Funeral Homes and Biomedical Waste

Medical Waste Disposal Services

Medical Waste of America serves funeral homes and other medical businesses with superior customer service and expertise. Please contact us today to learn more about our waste disposal services.

 

What types of medical waste does a funeral home produce?

Many funeral home employees in the course of their daily activities will come in contact with bodily fluids and tissues. The preparation of a body for funeral services and burial require the use of powerful chemicals along with exposure to biomedical waste.

There is a variety of  waste generated by funeral homes ranging from bodily fluids, medical equipment, pharmaceuticals, and dressings/fabrics.  Here are some of the typical kinds of waste created in the funeral home environment.

Sharps

Needles, trocars, scalpels, scissors  and many other sharp medical instruments are exposed to bodily fluids and chemicals which can be dangerous to employees if not handled properly.  Funeral homes are required to have clearly visible and appropriate sharps containers in the proper locations.  Learn more about Sharps on our Sharps webpage.

Gauze, Swabs, and Medical Tubing

Similar to Sharps, these materials become contaminated with bodily fluids and must be handled and stored in a safe and appropriate manner to protect the health of funeral home employees.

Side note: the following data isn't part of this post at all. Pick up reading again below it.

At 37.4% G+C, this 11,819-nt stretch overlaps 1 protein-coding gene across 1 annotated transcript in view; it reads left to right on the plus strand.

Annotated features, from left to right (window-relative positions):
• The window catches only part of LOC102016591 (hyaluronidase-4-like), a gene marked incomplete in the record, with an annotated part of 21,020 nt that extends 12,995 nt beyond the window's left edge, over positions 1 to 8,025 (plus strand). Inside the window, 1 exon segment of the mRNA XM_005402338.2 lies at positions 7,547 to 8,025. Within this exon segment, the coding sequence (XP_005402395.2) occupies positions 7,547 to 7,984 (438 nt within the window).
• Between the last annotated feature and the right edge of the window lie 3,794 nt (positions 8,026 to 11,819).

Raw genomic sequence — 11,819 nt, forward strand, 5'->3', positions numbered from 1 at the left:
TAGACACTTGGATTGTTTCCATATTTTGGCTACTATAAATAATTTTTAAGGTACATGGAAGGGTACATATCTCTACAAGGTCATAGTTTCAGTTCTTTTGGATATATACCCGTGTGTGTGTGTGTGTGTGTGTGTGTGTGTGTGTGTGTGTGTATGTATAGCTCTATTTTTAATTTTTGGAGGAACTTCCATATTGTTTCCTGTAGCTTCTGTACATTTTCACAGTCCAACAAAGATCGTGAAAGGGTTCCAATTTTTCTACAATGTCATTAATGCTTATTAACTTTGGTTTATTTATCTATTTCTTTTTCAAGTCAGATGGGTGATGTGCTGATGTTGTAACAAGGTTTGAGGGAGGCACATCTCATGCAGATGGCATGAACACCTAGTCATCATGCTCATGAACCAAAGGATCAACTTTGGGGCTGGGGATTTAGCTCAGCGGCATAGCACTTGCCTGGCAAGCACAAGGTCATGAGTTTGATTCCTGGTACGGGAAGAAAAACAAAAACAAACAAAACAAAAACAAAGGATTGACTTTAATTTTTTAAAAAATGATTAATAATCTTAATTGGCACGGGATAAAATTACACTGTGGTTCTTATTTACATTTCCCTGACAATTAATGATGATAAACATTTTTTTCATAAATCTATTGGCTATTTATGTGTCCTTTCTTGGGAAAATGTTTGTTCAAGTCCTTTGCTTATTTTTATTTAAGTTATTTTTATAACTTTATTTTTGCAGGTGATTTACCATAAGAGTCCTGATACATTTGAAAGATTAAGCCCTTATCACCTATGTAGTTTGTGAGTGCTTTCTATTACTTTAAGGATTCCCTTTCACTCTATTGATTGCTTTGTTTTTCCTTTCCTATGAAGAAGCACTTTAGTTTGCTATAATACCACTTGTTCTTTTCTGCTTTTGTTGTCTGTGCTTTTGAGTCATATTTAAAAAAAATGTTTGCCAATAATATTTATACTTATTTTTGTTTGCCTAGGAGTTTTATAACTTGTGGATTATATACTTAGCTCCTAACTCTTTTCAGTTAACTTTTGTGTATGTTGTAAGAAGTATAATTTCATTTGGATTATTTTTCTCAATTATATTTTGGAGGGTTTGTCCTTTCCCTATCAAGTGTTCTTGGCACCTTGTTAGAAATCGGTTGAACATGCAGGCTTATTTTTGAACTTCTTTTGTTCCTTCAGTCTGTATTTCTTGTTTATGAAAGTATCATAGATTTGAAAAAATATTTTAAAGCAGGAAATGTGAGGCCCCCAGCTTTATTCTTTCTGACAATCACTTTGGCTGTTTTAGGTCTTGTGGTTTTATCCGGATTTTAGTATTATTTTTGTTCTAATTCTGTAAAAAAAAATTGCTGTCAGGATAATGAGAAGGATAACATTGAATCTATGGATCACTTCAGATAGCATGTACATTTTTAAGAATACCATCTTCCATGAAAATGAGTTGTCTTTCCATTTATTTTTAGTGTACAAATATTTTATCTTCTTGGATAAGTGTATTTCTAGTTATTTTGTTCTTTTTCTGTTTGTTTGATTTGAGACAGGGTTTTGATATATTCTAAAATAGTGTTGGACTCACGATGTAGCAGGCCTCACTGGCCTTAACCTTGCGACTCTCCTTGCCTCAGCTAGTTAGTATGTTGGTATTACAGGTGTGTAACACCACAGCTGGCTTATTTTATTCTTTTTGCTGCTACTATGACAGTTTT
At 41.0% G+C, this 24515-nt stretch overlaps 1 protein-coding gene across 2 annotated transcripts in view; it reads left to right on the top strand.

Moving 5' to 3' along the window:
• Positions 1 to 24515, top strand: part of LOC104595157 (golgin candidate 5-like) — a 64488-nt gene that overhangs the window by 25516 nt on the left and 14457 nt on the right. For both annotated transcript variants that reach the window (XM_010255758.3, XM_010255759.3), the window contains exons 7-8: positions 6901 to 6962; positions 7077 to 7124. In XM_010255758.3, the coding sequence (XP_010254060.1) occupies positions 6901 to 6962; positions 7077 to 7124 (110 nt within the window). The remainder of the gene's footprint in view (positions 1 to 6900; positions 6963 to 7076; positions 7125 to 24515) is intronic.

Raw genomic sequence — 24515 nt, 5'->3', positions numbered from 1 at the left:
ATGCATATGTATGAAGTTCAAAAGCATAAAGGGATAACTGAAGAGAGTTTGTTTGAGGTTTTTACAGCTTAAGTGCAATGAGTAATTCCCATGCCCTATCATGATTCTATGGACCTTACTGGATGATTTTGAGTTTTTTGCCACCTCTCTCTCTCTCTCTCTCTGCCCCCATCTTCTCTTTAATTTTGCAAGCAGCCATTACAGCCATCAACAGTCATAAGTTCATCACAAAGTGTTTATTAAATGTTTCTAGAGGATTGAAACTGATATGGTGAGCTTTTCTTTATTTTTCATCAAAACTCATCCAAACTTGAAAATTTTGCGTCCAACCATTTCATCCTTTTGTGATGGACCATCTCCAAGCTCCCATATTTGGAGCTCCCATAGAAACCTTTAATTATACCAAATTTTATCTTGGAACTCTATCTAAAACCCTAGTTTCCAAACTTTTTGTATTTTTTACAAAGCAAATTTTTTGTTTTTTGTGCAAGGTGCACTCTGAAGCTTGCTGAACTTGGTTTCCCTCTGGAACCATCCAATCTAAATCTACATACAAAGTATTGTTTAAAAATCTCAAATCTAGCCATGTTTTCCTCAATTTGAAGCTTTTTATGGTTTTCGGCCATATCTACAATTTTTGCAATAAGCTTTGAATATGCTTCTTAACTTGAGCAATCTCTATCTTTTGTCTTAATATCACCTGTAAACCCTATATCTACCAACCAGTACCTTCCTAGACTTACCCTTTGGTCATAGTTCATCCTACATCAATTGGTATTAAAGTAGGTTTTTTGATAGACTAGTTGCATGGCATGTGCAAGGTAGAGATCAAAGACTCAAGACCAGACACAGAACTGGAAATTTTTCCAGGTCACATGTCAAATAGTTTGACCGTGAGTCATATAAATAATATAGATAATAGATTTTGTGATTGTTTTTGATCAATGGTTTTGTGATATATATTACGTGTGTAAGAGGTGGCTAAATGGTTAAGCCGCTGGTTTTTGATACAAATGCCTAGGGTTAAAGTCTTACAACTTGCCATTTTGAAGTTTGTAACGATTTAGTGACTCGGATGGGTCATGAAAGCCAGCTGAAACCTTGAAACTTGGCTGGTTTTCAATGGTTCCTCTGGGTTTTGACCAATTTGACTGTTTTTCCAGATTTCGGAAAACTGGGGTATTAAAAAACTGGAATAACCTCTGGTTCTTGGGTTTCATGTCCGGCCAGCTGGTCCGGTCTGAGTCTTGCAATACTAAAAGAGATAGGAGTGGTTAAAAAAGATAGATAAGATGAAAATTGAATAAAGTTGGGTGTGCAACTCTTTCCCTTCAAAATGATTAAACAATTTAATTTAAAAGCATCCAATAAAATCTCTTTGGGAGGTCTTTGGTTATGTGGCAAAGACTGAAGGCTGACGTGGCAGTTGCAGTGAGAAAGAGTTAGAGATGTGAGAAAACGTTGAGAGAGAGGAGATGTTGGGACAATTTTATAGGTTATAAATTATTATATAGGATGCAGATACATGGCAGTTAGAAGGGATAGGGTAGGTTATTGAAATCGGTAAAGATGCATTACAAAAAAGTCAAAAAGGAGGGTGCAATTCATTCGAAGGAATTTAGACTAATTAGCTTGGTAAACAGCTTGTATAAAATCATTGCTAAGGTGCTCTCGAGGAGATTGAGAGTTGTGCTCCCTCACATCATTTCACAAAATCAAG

Personal Protective Equipment (PPE)

Funeral Home employees use a variety of PPE such as medical gloves, gowns, and surgical masks to protect against the spread of disease and infection when working with human bodies. After becoming contaminated or exposed to bio-hazardous waste or chemicals, these materials need to be properly stored and eventually removed and safely transported from the funeral home by a licensed medical waste company.

Chemicals and Contaminated Fluids

The embalming process slows the decomposition of the human body by adding comicals to replace bodily fluids. Embalming fluid typically contains a mixture of formaldehyde, glutaraldehyde, methanol, humectants and other solvents.  Contaminated embalming fluid along with any blood waste generated from the embalming process must be disposed of properly.

Just like other medical waste producers such as doctor offices, laboratories, hospitals and surgery centers, funeral home waste must be properly segregated.

Some waste generated by funeral homes is not considered as medical waste but fall into different categories and must be handled and disposed of differently.  Some examples of non-medical waste created by funeral homes include:  Pharmaceutical, chemical, radioactive, trace-chemo, and bulk chemotherapy wastes.

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